Miami Men Busted for ‘Kidnapping’ Endangered Key Deer From Florida Keys

by Lauren Boisvert
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Florida Men do it again, this time stealing an endangered deer. Two men from Miami were jailed on charges of animal cruelty and “taking, possessing or selling a federally designated endangered or threatened species,” according to officials. Yoankis Hernandez Pena and Andres Leon Valdes were arrested at a traffic stop after the Monroe County Sheriff’s Department pulled them over when their vehicle was swerving back and forth on the road in Marathon, Florida on Sunday.

Once stopped, deputies found a Key deer in their backseat, injured. Pena and Valdes claimed they accidentally hit the animal and thought it was dead. Then, when they found it alive, decided to take it to a vet. But, officials claim, neither man called 911 or wildlife services. They said they struck the animal on US 1 near Seven Mile Bridge, but that area is not known as a Key deer habitat.

Deputies arrested the two men and took the deer to Big Pine Key, where US Fish and Wildlife officials and veterinarians are treating its injuries. The animal will be released into the wild once it has been rehabilitated.

What is the Key Deer, and Why is it Endangered?

Key deer are only found in the Florida Keys, and their habitat stretches from Big Pine Key to the Lower Sugarloaf Keys. The National Key Deer Refuge is a 100 mile stretch of 20 to 25 islands that extends from South Florida. Amazingly, the mammals can swim from island to island. According to the US Fish and Wildlife Service, there are more than 20 endangered plant and animal species in the refuge.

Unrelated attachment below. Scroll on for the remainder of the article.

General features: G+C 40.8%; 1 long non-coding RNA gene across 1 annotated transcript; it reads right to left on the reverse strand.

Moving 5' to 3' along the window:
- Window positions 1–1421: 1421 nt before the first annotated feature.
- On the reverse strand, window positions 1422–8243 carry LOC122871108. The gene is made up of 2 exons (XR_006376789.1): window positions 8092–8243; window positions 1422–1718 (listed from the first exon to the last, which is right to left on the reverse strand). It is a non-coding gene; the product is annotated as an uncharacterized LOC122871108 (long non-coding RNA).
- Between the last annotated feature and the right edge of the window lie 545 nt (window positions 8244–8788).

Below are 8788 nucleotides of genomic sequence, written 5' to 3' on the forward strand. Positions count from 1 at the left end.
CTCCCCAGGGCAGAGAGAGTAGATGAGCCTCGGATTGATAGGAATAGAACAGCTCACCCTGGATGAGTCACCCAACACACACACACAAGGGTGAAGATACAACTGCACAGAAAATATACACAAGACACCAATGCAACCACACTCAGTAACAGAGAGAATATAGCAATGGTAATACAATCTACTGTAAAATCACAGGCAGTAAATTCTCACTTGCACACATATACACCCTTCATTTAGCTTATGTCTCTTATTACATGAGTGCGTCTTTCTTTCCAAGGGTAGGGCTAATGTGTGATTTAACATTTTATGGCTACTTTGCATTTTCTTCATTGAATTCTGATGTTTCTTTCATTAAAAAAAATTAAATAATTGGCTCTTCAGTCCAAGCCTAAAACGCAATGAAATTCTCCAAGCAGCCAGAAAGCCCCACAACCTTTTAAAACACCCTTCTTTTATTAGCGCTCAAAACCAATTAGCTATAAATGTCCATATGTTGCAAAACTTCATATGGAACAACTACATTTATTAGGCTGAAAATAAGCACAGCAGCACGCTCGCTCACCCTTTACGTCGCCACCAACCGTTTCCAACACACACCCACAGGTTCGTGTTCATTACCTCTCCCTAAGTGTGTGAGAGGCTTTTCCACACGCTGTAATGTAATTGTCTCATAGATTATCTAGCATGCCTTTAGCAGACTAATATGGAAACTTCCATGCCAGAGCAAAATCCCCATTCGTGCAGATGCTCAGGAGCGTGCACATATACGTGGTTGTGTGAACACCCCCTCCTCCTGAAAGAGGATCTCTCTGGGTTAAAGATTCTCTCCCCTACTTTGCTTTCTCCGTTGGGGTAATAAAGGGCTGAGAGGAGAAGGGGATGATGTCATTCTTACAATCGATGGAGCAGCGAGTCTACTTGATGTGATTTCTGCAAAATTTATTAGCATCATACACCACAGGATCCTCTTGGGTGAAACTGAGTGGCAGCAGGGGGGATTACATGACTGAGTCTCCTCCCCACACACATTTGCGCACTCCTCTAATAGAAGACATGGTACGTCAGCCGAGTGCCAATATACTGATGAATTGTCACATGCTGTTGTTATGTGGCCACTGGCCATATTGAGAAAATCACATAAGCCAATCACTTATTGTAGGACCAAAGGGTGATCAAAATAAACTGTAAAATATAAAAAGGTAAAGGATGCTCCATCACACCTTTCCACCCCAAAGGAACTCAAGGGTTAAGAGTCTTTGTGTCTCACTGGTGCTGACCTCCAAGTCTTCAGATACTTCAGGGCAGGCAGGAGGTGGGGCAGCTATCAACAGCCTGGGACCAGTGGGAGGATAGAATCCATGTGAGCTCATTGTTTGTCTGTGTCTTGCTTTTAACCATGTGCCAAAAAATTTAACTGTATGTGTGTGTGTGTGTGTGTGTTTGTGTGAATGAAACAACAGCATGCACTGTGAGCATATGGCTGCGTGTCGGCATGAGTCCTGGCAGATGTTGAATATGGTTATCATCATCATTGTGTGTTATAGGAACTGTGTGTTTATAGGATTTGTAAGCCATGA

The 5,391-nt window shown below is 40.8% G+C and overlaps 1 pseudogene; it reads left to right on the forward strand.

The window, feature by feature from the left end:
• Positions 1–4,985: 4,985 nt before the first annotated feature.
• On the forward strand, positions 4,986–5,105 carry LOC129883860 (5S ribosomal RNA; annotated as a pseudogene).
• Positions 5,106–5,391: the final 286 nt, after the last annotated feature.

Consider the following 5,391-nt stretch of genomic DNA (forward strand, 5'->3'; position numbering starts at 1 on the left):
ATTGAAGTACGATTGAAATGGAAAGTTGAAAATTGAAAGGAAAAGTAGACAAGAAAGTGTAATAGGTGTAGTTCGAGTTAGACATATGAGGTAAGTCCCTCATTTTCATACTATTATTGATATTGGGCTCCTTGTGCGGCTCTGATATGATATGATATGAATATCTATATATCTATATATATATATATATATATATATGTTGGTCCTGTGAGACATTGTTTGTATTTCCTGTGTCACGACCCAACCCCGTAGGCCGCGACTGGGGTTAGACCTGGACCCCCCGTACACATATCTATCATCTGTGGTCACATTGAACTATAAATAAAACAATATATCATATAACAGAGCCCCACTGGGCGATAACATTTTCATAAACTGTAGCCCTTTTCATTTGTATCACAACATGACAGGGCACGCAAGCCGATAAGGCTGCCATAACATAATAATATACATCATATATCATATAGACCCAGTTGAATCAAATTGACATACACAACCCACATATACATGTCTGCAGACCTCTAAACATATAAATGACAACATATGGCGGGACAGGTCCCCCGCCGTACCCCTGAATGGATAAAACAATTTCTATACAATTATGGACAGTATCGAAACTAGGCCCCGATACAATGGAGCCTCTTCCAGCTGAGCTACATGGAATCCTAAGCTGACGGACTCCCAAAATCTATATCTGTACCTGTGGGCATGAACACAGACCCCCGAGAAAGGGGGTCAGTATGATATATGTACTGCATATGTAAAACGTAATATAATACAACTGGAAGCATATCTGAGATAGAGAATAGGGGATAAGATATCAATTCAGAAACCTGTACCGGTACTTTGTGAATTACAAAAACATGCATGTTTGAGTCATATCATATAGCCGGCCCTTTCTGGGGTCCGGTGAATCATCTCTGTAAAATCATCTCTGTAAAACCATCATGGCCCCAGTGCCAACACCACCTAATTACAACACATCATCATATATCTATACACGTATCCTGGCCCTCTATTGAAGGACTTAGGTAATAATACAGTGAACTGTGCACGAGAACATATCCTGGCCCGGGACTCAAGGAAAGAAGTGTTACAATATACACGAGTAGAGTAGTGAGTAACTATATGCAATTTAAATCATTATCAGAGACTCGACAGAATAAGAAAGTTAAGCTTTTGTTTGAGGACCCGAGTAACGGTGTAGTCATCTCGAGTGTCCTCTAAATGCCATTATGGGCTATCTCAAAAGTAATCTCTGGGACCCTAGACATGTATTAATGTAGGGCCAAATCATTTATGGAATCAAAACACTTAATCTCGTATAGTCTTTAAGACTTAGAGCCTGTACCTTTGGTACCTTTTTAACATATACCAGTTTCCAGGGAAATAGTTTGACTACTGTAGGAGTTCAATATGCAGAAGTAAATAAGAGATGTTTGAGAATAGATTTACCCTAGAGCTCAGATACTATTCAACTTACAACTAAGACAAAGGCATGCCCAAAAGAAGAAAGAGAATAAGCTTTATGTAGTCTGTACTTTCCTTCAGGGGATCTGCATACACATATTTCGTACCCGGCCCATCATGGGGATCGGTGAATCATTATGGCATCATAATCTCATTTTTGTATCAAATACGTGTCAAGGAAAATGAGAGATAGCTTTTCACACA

The Key deer, though, is the smallest subspecies of whitetail in North America. These deer stand about 24 to 32 inches at the shoulder, and males weigh up to 75 pounds. Because of encroachment and interaction, Key deer have lost their fear of humans. They may come right up to you, looking for handouts. Just like with any wild animal, officials at the refuge ask that tourists not feed the Key deer. This keeps them safe and wild.

In the Florida Keys, there are fewer than 1,000 Key deer left. They are considered endangered. According to the National Wildlife Federation, threats to the Key deer include land development, car accidents, disease, human interaction, and climate change which affects the mangroves, a majority of their habitat.

Since 1951, the Key deer population has grown. Then, there were only about 25 deer in the Florida Keys. The NWF and US Fish and Wildlife have worked to protect the species all these years. While they’re still endangered, there have definitely been improvements. Still, climate change and land development are two big factors in the low population, due to habitat loss.

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